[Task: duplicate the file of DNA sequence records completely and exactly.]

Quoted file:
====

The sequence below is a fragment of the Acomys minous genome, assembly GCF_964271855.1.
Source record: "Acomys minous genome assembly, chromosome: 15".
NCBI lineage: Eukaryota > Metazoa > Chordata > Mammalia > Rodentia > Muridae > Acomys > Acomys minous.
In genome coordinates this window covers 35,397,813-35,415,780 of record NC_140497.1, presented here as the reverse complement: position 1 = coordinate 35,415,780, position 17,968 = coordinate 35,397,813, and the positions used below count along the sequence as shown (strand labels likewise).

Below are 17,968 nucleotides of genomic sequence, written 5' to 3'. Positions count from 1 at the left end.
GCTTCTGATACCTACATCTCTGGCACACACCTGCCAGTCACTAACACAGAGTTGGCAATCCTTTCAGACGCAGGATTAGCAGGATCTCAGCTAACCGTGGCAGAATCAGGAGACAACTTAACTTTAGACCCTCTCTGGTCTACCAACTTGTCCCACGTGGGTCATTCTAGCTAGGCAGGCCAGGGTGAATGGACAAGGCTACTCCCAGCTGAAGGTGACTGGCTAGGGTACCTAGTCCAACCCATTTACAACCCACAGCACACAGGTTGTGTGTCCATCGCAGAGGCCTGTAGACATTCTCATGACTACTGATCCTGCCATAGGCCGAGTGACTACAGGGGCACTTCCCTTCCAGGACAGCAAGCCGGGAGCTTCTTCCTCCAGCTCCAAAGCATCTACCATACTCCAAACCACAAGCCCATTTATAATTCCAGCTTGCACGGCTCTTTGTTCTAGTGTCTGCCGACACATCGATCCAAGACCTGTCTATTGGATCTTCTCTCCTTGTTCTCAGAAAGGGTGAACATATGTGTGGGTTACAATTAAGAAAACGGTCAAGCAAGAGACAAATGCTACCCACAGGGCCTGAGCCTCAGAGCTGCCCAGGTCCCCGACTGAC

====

The sequence below is a fragment of the Acomys minous genome, assembly GCF_964271855.1.
Source record: "Acomys minous genome assembly, chromosome: 15".
NCBI lineage: Eukaryota > Metazoa > Chordata > Mammalia > Rodentia > Muridae > Acomys > Acomys minous.
In genome coordinates this window covers 35,397,813-35,415,780 of record NC_140497.1, presented here as the reverse complement: position 1 = coordinate 35,415,780, position 17,968 = coordinate 35,397,813, and the positions used below count along the sequence as shown (strand labels likewise).

Below are 17,968 nucleotides of genomic sequence, written 5' to 3'. Positions count from 1 at the left end.
GCTTCTGATACCTACATCTCTGGCACACACCTGCCAGTCACTAACACAGAGTTGGCAATCCTTTCAGACGCAGGATTAGCAGGATCTCAGCTAACCGTGGCAGAATCAGGAGACAACTTAACTTTAGACCCTCTCTGGTCTACCAACTTGTCCCACGTGGGTCATTCTAGCTAGGCAGGCCAGGGTGAATGGACAAGGCTACTCCCAGCTGAAGGTGACTGGCTAGGGTACCTAGTCCAACCCATTTACAACCCACAGCACACAGGTTGTGTGTCCATCGCAGAGGCCTGTAGACATTCTCATGACTACTGATCCTGCCATAGGCCGAGTGACTACAGGGGCACTTCCCTTCCAGGACAGCAAGCCGGGAGCTTCTTCCTCCAGCTCCAAAGCATCTACCATACTCCAAACCACAAGCCCATTTATAATTCCAGCTTGCACGGCTCTTTGTTCTAGTGTCTGCCGACACATCGATCCAAGACCTGTCTATTGGATCTTCTCTCCTTGTTCTCAGAAAGGGTGAACATATGTGTGGGTTACAATTAAGAAAACGGTCAAGCAAGAGACAAATGCTACCCACAGGGCCTGAGCCTCAGAGCTGCCCAGGTCCCCGACTGAC